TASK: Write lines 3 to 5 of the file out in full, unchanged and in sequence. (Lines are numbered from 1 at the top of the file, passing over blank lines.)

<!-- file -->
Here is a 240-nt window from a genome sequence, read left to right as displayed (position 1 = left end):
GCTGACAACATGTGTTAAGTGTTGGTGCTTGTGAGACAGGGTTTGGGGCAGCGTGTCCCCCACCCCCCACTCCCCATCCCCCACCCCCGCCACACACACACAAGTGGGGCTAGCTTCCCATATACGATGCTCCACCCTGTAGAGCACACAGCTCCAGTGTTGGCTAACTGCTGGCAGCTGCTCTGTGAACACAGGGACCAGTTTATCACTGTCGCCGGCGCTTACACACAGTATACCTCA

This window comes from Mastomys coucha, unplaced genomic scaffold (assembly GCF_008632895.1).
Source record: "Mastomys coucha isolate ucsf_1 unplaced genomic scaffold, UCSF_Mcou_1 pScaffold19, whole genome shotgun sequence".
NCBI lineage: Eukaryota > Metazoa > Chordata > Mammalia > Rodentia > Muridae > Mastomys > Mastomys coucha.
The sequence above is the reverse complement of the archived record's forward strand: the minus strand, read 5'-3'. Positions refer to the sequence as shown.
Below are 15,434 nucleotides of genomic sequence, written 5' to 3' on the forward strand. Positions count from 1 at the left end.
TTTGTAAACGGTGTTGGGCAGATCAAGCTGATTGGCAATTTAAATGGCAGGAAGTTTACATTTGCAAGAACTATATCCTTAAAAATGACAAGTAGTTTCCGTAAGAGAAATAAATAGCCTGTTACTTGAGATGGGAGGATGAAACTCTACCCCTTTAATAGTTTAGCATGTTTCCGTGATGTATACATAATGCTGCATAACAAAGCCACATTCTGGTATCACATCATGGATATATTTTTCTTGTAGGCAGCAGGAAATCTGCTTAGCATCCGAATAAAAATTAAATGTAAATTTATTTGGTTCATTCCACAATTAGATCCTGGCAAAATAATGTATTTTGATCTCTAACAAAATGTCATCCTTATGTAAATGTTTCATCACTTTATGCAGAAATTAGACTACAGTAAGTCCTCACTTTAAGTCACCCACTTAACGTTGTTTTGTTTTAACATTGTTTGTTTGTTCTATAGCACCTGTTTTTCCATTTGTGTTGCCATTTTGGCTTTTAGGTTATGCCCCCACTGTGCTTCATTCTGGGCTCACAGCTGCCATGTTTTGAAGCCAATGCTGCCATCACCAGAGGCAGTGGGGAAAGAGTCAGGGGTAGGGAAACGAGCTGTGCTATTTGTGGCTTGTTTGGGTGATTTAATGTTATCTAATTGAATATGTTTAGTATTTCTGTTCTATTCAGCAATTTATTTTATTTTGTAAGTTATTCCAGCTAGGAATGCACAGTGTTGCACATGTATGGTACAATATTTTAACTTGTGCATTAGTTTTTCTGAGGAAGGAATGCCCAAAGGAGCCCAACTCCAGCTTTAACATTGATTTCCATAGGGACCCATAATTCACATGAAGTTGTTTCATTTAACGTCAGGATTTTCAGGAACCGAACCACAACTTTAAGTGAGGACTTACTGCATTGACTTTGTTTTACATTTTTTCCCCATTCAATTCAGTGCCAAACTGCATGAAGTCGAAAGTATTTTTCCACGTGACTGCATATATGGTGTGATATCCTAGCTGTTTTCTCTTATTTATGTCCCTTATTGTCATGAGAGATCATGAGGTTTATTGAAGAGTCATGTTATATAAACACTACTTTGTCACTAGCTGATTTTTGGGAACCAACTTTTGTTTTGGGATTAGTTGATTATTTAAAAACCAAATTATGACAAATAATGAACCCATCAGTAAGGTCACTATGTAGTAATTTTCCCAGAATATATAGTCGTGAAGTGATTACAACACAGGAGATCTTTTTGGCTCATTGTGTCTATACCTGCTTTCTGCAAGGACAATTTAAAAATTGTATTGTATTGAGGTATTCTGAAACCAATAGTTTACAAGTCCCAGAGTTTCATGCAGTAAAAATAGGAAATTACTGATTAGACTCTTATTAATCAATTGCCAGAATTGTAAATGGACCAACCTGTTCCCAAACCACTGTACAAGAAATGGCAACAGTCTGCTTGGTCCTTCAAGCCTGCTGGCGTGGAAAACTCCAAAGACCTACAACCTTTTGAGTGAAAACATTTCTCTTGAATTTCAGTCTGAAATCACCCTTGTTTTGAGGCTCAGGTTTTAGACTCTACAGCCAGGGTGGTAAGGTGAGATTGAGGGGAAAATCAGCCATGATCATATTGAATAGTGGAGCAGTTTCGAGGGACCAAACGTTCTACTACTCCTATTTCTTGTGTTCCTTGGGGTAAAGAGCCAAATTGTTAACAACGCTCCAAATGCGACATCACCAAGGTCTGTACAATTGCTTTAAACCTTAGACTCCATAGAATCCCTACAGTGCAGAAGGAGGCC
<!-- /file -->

This window comes from Mastomys coucha, unplaced genomic scaffold (assembly GCF_008632895.1).
Source record: "Mastomys coucha isolate ucsf_1 unplaced genomic scaffold, UCSF_Mcou_1 pScaffold19, whole genome shotgun sequence".
NCBI lineage: Eukaryota > Metazoa > Chordata > Mammalia > Rodentia > Muridae > Mastomys > Mastomys coucha.